The Perfect Pit
How to set up your boat’s cockpit for maximum efficiency.
Just as no perfect boat exists, no perfect cockpit does either. Even though personal preference and fishing style will drive individuals to set up their own cockpit as they see fit, most big-game captains will agree on certain basic attributes that a well-designed cockpit should have.
Start with ample, uncluttered space in which to move around. If you plan to tangle with big, powerful fish, you must have a seasoned crew working the pit to support your angler. Whether you use a fighting chair or prefer stand-up gear, the mates need clear paths around the cockpit and to the transom.
This means having adequate storage for loose gear that might get underfoot in the heat of battle and trip somebody up. Buckets, coolers, harnesses, etc. need a dedicated space to live where they won’t get in the way. But you also need to have a place where you can organize and keep gear that you’ll need throughout the day.
This might include leader material, crimpers, pliers, hooks (don’t forget those), floss, and other materials vital to creating terminal tackle. Mates should be able to access these things and more without having to rummage through drawers every time they need something. It’s all about efficiency.
Having a rigging surface where these items can be spread out and organized makes a big difference. A rocket launcher usually serves such a role, often in conjunction with a fighting chair. Launchers that serve as seatbacks do double duty and give you a much-needed place to rig.
Other items that may not be needed so frequently can be stored elsewhere, and the development and near ubiquitous presence of mezzanines has made life a lot simpler for serious fishermen. Mezzanines create a wealth of stowage space and can be set up to an owner’s taste. They also provide seating for guests and observers—always a plus.
Fishboxes, freezers, tackle stowage of all sizes and shapes, and even grills now commonly reside within these handy spaces, making the sometimes daunting task of bringing everything along that you need that much simpler.
The bigger your boat, the more space you typically have to work with, of course, and even on smaller boats, you can organize your gear for the best effect based on what species you’re targeting at the time. But a well-planned cockpit goes further than basic organizational features.
Certain aspects of a cockpit can’t be easily changed, so it pays to be aware of these items before you buy a particular boat. For instance, if you’re going to use a fighting chair, make sure the mate has room to pass between the footrest and the transom while an angler fights a fish. The wire or gaff man must be able to move with ease from one side of the pit to the other during the end game.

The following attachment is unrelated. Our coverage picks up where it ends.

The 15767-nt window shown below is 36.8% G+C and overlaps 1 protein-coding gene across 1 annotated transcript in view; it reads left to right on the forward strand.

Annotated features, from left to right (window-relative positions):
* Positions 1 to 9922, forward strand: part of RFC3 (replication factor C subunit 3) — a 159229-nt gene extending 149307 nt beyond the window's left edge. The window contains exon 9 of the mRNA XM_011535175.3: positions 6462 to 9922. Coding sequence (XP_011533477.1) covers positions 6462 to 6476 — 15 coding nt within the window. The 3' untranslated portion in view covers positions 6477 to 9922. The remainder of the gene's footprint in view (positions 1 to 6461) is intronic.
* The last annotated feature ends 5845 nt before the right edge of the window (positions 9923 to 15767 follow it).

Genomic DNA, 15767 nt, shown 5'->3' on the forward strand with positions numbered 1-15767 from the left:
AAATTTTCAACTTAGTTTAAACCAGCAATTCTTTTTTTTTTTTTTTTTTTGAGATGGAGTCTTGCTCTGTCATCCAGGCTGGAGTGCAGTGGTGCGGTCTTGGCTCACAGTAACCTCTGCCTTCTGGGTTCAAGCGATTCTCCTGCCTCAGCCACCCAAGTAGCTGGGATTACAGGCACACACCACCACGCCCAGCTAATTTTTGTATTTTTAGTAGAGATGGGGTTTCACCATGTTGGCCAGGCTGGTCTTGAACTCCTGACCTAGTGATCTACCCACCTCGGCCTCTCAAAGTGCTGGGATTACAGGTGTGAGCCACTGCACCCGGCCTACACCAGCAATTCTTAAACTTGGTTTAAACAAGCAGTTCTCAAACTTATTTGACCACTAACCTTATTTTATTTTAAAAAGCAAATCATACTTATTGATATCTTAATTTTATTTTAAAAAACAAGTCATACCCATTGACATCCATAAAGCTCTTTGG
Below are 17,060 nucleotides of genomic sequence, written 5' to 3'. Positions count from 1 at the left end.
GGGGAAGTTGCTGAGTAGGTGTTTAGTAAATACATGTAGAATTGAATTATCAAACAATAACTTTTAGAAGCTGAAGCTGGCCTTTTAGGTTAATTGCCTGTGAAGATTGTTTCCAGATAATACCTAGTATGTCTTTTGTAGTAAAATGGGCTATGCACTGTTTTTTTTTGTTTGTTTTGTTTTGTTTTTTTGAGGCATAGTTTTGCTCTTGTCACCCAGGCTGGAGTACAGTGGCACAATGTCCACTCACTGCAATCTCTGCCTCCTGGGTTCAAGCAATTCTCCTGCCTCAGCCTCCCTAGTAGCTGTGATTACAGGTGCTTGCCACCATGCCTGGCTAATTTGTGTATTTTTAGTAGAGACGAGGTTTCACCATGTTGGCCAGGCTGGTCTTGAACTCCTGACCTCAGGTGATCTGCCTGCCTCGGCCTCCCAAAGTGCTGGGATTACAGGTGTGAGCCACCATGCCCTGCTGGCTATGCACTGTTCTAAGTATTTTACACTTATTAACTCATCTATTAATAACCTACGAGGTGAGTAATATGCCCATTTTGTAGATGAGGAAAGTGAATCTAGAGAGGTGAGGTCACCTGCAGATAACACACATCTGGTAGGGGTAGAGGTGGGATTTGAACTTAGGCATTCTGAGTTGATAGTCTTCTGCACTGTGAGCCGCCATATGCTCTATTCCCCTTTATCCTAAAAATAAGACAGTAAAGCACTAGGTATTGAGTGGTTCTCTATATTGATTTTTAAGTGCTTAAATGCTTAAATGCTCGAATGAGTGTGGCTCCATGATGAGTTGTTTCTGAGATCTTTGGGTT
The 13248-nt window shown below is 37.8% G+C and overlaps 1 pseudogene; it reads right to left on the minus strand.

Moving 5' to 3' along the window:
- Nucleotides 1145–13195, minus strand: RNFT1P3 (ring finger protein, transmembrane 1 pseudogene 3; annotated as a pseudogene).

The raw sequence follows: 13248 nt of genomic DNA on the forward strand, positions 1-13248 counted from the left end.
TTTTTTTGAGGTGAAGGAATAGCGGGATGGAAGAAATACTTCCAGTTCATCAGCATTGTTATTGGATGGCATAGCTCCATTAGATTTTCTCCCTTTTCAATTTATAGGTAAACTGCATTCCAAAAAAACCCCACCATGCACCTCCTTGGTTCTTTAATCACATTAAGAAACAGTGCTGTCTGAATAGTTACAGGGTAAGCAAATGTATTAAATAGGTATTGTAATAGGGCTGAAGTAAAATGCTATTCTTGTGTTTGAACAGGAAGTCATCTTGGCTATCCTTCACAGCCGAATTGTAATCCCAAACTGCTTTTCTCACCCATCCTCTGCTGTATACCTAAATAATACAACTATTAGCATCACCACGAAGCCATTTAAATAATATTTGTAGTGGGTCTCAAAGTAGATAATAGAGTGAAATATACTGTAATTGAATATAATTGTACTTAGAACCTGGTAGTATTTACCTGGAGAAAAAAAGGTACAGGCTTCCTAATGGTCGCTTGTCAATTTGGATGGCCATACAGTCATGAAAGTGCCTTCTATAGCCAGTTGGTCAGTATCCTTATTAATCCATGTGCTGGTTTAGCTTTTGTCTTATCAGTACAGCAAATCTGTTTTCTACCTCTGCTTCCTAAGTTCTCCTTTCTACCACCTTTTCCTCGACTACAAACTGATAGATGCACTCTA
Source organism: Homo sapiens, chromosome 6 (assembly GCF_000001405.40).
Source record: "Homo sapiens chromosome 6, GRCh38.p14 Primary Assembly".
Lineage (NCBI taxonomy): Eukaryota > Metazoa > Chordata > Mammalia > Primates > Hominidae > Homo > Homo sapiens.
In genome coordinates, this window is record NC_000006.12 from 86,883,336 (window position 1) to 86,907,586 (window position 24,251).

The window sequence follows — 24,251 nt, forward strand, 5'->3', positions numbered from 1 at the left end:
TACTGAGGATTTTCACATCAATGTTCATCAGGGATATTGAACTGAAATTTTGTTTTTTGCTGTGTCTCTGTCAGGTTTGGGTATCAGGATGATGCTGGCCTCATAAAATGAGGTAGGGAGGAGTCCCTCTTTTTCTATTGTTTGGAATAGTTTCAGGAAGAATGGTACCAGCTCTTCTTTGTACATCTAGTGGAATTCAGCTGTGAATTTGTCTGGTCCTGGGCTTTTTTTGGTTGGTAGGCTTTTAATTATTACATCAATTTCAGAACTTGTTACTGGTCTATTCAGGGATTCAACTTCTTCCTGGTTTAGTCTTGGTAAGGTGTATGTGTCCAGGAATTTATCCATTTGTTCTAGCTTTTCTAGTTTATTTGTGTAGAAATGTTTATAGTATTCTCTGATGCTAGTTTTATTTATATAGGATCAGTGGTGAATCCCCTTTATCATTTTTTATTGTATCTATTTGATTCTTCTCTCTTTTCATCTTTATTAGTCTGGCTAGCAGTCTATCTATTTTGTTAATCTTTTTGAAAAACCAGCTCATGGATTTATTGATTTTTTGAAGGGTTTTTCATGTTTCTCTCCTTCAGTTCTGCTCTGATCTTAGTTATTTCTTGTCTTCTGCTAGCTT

This can be problematic on boats with fishboxes installed in the center of the transom. Such placement requires the chair to be mounted farther forward in the cockpit to keep those alleys open. And on larger, wide-beam boats, you’ll almost always need an offset stanchion for the chair to make sure you can clear the transom corners with the fishing line when the fish gets close.
The cockpit sole should be low enough so that mates can easily reach the water’s surface, making a release much easier in certain instances. Likewise, the covering boards should be the right height so stand-up anglers or mates can lock their knees beneath the boards for security and safety. This becomes paramount when wiring a powerful fish, or when it’s exceptionally rough.
Other cockpit considerations include the size and accessibility of fishboxes, livewells, and lazarrette access to pumps, rudder tables, and fuel tanks. If you don’t plan to harvest many fish for the table, a huge fishbox might not be a big deal. But when you happen across a trophy yellowfin tuna, it’s nice to have ample space to store it. And having an ice machine to keep it chilled makes a big difference, too.
If you live bait a lot, planning out a functional livewell system becomes a necessity. Above-deck wells have become the norm, especially with South Florida sailfish teams, so you must scout out routes for below-deck plumbing, for both raw-water supply and drainage. A sturdy pump box can help ensure sufficient water flow.
Finally, be sure your cockpit has firm footing when conditions are less than ideal. I can’t tell you how many boats I’ve fished on that lacked this seemingly basic detail. Slippery footing in the heat of battle is unacceptable and can lead to serious injury. Whether a boat has teak or fiberglass decking, it must have an adequate nonskid surface as sure footing at sea should be a given on any boat.
Being aware of certain parameters that a good cockpit should possess will make your fishing more productive and more enjoyable. On top of that, learning to organize your gear for maximum efficiency will help you dial it up at the right time. You’ve got to be organized to catch big fish, and having the right cockpit set up the right way will give you the best chance for success.